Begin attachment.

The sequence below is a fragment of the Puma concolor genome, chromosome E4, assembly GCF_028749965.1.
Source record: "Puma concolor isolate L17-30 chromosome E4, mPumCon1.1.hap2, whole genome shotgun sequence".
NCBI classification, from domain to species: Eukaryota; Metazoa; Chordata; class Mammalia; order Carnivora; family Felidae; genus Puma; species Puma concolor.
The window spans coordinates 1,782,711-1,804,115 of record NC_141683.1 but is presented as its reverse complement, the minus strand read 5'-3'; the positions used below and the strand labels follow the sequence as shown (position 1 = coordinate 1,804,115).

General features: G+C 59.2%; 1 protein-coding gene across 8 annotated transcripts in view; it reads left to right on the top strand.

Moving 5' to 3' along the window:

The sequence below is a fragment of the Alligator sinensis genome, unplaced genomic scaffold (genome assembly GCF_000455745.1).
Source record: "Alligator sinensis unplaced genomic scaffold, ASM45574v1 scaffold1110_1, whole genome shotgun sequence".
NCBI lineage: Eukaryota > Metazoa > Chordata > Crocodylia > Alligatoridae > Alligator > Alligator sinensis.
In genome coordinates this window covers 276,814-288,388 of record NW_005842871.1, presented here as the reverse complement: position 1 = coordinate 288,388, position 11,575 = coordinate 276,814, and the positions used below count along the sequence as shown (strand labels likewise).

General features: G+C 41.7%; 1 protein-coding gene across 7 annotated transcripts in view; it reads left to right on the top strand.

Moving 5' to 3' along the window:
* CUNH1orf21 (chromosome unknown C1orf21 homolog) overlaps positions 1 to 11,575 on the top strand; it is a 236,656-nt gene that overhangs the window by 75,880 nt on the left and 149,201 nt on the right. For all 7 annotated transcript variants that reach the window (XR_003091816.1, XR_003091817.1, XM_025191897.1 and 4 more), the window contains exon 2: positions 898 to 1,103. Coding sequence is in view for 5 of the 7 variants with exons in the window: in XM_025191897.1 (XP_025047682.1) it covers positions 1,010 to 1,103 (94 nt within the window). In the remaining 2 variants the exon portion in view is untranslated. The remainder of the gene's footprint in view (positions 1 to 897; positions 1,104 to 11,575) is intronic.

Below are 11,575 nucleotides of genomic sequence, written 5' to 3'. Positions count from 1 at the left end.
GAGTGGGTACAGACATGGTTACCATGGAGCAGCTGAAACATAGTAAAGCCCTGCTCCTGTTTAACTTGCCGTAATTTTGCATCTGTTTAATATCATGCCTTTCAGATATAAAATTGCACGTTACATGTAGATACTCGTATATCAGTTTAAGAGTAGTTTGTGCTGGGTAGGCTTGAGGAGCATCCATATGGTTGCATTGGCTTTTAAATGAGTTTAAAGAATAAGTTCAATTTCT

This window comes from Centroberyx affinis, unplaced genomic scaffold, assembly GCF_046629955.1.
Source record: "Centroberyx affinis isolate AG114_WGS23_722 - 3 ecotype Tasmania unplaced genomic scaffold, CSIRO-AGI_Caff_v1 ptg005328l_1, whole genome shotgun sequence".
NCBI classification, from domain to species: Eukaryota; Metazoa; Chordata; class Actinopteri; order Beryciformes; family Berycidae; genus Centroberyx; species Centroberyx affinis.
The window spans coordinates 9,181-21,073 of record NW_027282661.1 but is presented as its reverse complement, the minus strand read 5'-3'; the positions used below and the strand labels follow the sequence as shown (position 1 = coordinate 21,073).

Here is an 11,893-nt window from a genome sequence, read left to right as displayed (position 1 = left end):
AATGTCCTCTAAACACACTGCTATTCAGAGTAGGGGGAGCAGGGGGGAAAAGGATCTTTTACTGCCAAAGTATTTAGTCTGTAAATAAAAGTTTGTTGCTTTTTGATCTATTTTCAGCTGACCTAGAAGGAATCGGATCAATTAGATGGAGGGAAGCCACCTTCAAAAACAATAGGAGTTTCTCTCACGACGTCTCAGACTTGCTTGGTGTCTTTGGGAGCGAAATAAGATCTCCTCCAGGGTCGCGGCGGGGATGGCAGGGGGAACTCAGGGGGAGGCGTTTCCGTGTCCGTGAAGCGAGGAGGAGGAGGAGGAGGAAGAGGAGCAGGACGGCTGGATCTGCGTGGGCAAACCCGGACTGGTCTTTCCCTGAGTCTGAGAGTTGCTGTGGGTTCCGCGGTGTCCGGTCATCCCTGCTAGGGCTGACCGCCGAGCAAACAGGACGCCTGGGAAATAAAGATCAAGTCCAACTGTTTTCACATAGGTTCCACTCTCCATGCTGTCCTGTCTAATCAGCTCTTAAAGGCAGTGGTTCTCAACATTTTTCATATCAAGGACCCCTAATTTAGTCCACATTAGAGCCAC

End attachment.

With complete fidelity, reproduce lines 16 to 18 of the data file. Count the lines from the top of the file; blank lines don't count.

This window comes from Centroberyx affinis, unplaced genomic scaffold, assembly GCF_046629955.1.
Source record: "Centroberyx affinis isolate AG114_WGS23_722 - 3 ecotype Tasmania unplaced genomic scaffold, CSIRO-AGI_Caff_v1 ptg005328l_1, whole genome shotgun sequence".
NCBI classification, from domain to species: Eukaryota; Metazoa; Chordata; class Actinopteri; order Beryciformes; family Berycidae; genus Centroberyx; species Centroberyx affinis.